I’ve just finished reading Chapter 14 of William Tate’s book “The Search for Leadership – An Organisational Perspective”. As the phone hacking scandal at News of the World was exposed and continues to explode across all forms of media, my timing couldn’t have been better. You see Chapter 14 focuses on Leadership and Accountability and as more and more details come out about News of the World and News International the more William Tate’s writings make sense.
He starts Chapter 14 by attempting to define ‘accountability’ and is quick to point out that:
“While accountability ought to be a key factor in the management of any organisation, in practice it is unimaginatively conceived, poorly understood, relatively neglected and badly executed.”
He goes on to say that the familiar things we all associate with accountability, ie: lists of principle accountabilities and reporting lines, actually don’t contribute much to improving leadership effectiveness within an organisation. Why? Because those things are not an adequate means of holding senior people to account before a disaster strikes.
What’s struck me most about all this are the parallels between what I’ve read against the management and leadership of what continues to unfold at News of the World, News International and quite possibly within the wider global-reaching News Corp organisation. Other than shutting down an old and widely read English newspaper in one foul swoop, what is the actual process through which News Corp will hold News International and its executive(s) to account? Will it continue to hold its business units to account through this same process going forward? Does it even have a process? Regardless of whether a process exists or not, where have those most basic human behaviours of morality, ethical work practices, decency and sense of doing the right thing gone?
But these questions are not isolated to News Corp. They’re questions that can be asked of all organisations whether small, medium, or large multi-national corporations. Regardless of our role we’ve all, at one time or other, experienced the manager or senior executive who, to those observing or on the receiving end of their leadership, fails to be held accountable for their actions (or lack of). What on earth has to happen before someone is held accountable? Through these experiences we can have empathy for what those who have lost their jobs at News of the World have been thinking.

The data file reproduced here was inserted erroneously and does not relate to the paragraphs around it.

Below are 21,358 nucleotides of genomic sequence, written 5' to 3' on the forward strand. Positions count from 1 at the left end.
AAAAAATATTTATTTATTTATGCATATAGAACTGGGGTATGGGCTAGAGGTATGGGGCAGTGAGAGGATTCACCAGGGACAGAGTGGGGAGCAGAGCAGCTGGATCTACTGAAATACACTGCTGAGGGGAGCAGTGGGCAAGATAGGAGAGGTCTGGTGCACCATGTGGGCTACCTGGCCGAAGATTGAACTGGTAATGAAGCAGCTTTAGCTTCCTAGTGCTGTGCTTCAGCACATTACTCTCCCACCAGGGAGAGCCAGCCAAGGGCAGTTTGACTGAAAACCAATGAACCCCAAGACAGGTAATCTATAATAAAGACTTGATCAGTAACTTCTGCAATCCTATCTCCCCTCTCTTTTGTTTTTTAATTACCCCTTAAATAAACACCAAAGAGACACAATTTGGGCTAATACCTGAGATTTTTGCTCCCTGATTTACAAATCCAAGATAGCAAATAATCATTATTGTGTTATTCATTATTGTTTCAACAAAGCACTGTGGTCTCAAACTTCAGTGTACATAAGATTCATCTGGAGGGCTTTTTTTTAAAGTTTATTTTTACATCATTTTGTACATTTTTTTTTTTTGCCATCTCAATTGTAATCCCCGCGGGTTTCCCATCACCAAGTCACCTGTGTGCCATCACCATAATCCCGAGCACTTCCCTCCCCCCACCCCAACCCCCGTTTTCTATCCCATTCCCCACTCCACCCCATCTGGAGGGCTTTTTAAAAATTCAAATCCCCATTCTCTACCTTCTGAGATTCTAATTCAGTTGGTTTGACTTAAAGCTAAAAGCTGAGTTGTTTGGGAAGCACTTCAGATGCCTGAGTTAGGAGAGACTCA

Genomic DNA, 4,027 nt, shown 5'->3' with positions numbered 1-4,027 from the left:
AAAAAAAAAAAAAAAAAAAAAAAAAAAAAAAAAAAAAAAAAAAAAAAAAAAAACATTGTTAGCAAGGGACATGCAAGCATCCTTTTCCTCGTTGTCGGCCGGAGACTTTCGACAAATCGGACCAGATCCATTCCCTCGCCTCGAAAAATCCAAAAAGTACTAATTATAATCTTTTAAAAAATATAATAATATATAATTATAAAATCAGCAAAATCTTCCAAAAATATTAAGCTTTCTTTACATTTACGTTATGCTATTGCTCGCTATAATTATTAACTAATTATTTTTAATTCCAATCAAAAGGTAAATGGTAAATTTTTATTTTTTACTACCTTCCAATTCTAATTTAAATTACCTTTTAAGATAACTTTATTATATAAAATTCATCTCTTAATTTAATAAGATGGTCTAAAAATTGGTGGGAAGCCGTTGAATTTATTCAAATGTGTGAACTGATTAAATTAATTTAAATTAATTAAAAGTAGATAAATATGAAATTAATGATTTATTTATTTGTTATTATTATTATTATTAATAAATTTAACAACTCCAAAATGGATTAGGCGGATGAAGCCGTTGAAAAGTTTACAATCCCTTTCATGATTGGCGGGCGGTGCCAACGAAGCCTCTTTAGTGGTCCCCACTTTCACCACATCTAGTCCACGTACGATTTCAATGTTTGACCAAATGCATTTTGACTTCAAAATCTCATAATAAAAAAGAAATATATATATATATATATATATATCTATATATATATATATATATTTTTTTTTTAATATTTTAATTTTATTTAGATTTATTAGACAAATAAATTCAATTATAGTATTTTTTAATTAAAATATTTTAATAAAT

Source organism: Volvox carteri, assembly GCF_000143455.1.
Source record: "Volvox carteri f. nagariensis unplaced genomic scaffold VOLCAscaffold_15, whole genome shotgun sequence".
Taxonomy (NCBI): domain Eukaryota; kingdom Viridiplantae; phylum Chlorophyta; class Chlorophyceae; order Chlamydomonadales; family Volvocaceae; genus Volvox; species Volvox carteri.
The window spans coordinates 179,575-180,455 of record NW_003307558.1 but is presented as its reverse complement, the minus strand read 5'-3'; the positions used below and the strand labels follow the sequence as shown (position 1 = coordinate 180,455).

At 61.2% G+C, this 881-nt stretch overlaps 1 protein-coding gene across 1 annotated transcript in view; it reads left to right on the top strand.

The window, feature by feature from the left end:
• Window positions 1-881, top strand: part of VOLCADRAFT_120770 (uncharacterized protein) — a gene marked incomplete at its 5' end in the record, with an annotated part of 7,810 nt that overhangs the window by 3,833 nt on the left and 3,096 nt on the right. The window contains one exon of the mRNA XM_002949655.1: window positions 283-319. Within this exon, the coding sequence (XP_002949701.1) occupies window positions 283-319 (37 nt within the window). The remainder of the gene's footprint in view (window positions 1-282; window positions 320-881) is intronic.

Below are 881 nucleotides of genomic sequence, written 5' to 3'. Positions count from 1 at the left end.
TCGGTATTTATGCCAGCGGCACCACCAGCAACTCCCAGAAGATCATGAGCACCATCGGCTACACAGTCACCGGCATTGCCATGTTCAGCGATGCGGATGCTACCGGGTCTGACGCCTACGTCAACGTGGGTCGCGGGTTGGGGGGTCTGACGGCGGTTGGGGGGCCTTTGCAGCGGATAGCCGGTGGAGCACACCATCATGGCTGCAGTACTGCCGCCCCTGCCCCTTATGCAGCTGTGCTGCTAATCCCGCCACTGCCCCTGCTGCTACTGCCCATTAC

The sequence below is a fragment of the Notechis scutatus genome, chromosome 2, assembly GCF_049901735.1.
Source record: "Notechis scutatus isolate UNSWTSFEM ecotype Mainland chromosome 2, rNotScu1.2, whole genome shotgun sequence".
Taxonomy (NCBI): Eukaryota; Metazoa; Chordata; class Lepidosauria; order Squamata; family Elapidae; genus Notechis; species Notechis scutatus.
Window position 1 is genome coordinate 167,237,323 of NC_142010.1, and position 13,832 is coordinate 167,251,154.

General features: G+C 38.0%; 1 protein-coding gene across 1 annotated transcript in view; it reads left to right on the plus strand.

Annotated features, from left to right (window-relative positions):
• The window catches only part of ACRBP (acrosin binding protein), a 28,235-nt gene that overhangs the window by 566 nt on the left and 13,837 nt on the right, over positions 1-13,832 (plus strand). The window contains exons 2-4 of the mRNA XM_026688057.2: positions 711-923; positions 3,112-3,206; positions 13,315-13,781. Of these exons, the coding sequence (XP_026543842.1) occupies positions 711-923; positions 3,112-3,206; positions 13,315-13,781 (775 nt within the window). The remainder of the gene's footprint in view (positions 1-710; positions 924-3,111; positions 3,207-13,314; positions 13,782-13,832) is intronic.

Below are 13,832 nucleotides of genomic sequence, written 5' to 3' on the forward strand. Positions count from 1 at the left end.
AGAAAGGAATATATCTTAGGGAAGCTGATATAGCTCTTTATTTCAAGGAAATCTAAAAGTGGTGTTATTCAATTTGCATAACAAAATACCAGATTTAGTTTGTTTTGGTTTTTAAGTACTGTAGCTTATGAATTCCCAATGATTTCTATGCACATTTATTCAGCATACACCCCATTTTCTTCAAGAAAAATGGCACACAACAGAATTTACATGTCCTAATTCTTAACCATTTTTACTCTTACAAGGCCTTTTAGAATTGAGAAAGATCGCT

Company owners, executives and HR people will do well to look beyond this latest leadership scandal and consider whether they have a process in place for holding senior managers to account. As William Tate says and I paraphrase, “one that runs continuously as part of their company’s ongoing performance management framework”. Even portfolio, programme and project managers need to look closely at how they view and challenge accountability in their areas of responsibility.
Someone on Twitter recently shared a quote by Alfred A. Montapert, American motivational author famous for The Supreme Philosophy of Man, that said “All lasting business is built on friendship”. I don’t really agree and would stick my neck out to say others in business today may not either. You can be friendly but friendship suggests something more. For business to be lasting it must have the confidence and belief of the people it serves and the employees it hires, with integrity and trust at its core. Without that leadership roles are open to abuse and friendship can muddy the processes necessary to ensure proper and full accountability exists. Is this what we're seeing manifest itself within News Corp?
While there’ll always be scoundrels and scandalous behaviour in business there are changes that can be made to improve not only individual leadership but also that necessary to make an organisation better led. Look at the system itself not just the people within it and if you don’t have William Tate’s book, buy it.